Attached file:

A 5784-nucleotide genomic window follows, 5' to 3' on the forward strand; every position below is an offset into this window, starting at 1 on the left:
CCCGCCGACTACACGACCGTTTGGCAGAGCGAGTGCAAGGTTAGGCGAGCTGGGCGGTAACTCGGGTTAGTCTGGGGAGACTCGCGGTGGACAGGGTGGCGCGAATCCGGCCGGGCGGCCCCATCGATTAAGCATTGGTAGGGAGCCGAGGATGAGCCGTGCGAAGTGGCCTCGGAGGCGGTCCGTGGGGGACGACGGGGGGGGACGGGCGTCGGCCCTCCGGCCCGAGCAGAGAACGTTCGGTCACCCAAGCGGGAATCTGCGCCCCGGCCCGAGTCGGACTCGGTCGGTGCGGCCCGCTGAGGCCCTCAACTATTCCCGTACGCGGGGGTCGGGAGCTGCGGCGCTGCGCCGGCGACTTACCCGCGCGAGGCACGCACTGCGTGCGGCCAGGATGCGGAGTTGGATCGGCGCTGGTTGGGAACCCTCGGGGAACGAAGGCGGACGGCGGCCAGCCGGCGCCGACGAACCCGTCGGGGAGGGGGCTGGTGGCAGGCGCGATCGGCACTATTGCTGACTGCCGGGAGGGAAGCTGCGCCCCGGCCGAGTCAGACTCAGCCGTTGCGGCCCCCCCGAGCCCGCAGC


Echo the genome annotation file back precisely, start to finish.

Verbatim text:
A 5784-nucleotide genomic window follows, 5' to 3' on the forward strand; every position below is an offset into this window, starting at 1 on the left:
CCCGCCGACTACACGACCGTTTGGCAGAGCGAGTGCAAGGTTAGGCGAGCTGGGCGGTAACTCGGGTTAGTCTGGGGAGACTCGCGGTGGACAGGGTGGCGCGAATCCGGCCGGGCGGCCCCATCGATTAAGCATTGGTAGGGAGCCGAGGATGAGCCGTGCGAAGTGGCCTCGGAGGCGGTCCGTGGGGGACGACGGGGGGGGACGGGCGTCGGCCCTCCGGCCCGAGCAGAGAACGTTCGGTCACCCAAGCGGGAATCTGCGCCCCGGCCCGAGTCGGACTCGGTCGGTGCGGCCCGCTGAGGCCCTCAACTATTCCCGTACGCGGGGGTCGGGAGCTGCGGCGCTGCGCCGGCGACTTACCCGCGCGAGGCACGCACTGCGTGCGGCCAGGATGCGGAGTTGGATCGGCGCTGGTTGGGAACCCTCGGGGAACGAAGGCGGACGGCGGCCAGCCGGCGCCGACGAACCCGTCGGGGAGGGGGCTGGTGGCAGGCGCGATCGGCACTATTGCTGACTGCCGGGAGGGAAGCTGCGCCCCGGCCGAGTCAGACTCAGCCGTTGCGGCCCCCCCGAGCCCGCAGC